By Andile Ntingi, City Press
Even as fears of an economic slowdown loom large due to higher interest rates and power cuts, South Africa's major banks are optimistic that small businesses will survive the downward spiral.
There are also concerns that the high cost of capital will make it difficult for small firms to take advantage of the procurement opportunities of government's R611 billion infrastructure programme.
The programme will change the face of the country's infrastructure with the construction or upgrading of power stations, roads, harbours, railways, airports, pipelines and the telecoms network.
Many economists agree that an interest rate raise is almost upon us.
The size of the increase will only be known when the Reverse Bank's Monetary Policy Committee (MPC) announces its decision on April 10.
But other economists argue that it will be unwise for the MPC to raise interest rates as this will worsen the economic downturn and cut growth.
They say that a drop in retail sales and credit demand points to a slowdown in the economy.
But rising fuel costs, the depreciating rand, higher food prices and an imminent 60% rise in electricity tariffs may give the Reserve Bank ammunition to raise interest rates to curb inflationary pressures.
The prospect of another interest rate increase is a problem faced by businesses and consumers alike. The global credit shortage is another.
The credit squeeze - that led to the demise of the US's fifth-largest investment bank, Bear Stearns, this week - has been triggered by rampant defaults in the US home loans market.
The implosion in the world's biggest economy has resulted in risk aversion by global investors and caused a sharp fall in the world's financial markets.
Local bond and stock markets have also been hit hard. The economic mood has swung so sharply that the government is no longer punting the economic growth target of 6%: it is talking about a 4% growth forecast.
If the liquidity shortage filters into the South African financial markets, local companies, including banks, will have limited access to the capital needed for market expansion.
If this happens, banks will have no option but to scale back on lending. This will make it harder for consumers and businesses to lay their hands on funding.
Sean Robertson, the director of lending products at Standard Bank, says there is a chance that interest rates will increase though it will not be a sharp spike.
"There is a natural slowdown. With any credit extension when interest rates go up, the rise in rates affects consumers and smaller businesses and not large ones," he says.
Banks are already experiencing an increase in bad debts, especially in home loans, vehicle finance and credit card portfolios.
Robertson says he expects Standard Bank's small business portfolio to see an increase in loan defaults in upcoming months, but they will be in line with the lender's forecast.
The country's big four lenders have already recorded bad debt ratios of below 1%. But bad debts may rise as the economy slows down and higher interest rates bite.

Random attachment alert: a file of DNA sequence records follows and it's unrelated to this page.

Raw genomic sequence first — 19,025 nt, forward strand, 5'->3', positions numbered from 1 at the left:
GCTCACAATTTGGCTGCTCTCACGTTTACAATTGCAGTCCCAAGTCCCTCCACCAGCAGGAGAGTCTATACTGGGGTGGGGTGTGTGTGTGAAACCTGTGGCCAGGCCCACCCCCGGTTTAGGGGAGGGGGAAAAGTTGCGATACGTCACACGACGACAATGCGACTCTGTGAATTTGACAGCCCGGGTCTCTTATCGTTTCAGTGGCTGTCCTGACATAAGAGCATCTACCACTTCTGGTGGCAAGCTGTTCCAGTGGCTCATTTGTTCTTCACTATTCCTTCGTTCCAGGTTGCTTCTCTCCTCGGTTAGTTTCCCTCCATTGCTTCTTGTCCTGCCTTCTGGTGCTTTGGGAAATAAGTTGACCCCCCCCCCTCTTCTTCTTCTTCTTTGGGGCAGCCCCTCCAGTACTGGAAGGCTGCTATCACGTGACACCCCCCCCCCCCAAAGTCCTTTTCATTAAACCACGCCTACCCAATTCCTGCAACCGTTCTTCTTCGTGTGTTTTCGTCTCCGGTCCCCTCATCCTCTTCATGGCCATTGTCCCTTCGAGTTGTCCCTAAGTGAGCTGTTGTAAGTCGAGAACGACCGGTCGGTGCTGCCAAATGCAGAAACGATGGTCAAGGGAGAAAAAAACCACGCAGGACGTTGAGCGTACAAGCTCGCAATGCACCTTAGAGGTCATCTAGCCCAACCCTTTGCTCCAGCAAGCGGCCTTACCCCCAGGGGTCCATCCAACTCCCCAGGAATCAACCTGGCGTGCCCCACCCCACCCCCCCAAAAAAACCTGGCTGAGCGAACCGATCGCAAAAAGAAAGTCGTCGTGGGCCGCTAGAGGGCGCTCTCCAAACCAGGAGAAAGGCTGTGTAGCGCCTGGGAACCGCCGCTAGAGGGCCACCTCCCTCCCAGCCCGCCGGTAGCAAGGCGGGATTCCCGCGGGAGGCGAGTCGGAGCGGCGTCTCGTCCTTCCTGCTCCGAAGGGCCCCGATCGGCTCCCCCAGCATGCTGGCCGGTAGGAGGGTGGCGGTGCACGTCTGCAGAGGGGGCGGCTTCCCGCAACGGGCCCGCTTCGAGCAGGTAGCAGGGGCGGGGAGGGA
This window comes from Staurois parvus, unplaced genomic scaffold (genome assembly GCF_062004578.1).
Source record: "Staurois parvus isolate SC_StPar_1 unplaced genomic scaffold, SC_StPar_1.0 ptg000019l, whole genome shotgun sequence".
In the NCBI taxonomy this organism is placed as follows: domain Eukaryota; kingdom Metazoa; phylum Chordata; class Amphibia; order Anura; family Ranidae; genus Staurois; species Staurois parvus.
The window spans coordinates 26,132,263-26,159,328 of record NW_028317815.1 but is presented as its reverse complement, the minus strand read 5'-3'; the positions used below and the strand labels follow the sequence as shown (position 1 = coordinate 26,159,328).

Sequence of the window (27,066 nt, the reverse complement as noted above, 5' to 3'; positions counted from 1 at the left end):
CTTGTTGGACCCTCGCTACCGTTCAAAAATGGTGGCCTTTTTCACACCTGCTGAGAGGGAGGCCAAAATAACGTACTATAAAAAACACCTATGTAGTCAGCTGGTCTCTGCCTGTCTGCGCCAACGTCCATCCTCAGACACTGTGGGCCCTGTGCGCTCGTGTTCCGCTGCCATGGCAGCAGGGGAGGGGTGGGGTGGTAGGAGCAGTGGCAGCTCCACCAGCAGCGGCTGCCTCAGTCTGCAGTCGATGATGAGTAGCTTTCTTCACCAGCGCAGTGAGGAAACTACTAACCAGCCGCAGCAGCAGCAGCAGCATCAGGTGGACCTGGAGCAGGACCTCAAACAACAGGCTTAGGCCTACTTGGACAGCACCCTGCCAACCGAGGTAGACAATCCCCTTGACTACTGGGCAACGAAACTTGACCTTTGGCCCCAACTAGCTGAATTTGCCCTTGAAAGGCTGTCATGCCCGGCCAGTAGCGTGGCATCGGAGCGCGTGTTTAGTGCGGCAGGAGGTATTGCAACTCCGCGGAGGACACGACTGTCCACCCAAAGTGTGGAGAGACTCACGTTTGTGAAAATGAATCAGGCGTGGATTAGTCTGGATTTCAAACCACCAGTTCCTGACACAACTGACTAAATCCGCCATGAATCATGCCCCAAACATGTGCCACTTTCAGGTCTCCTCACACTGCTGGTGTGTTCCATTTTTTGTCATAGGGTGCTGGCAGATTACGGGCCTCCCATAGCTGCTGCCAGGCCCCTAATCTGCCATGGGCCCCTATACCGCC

Michael Vacy-Lyle, executive sales director at FNB, says the bank will not be deterred from lending to small companies as long as they have solid business proposals.
"We are open for business. We are still looking to lend to good businesses and are seeing a lot of activity around franchises," Vacy-Lyle says.
The slowdown in credit extension, especially the demand for home loans, will negatively affect small and medium-sized contractors.
They have been procuring contracts in the residential and commercial property development sector as large construction firms are tied up in big projects.
Feroz Basa, a portfolio manager at Old Mutual Investment Group South Africa, says: "The interest rates will not affect the bigger guys because we have no choice but to go ahead with the infrastructure programme.
"Otherwise we will run out of power or if we don't expand our railway network, we won't be competitive in moving commodities to the markets."
He says the high cost of capital is not the only problem confronting the construction industry.
The shortage of engineering and artisan skills and the rising cost of building materials are experienced more severely by small contractors than by bigger companies.
"It is going to be important for all contractors to price their contracts appropriately because cost pressures are building up.
"But even though we are faced with the skills shortage and expensive funding, I don't think we are going to fall off the cliff," says Basa.
However, Vacy-Lyle believes small construction businesses will not be starved of work because of the strain on the economy.
"The infrastructure programme is positive for small businesses. We also have empowerment charters that favour small businesses. The large construction companies will have to do business with smaller businesses," he says.
Donovan Steenkamp, a general manager in Absa's small business unit, says the lender will support emerging firms if their financial hardships become severe.
"We will find ways of getting them through the difficult times.
"If they land themselves in arrears, we will engage them early and see if we can alter the payment terms," Steenkamp says.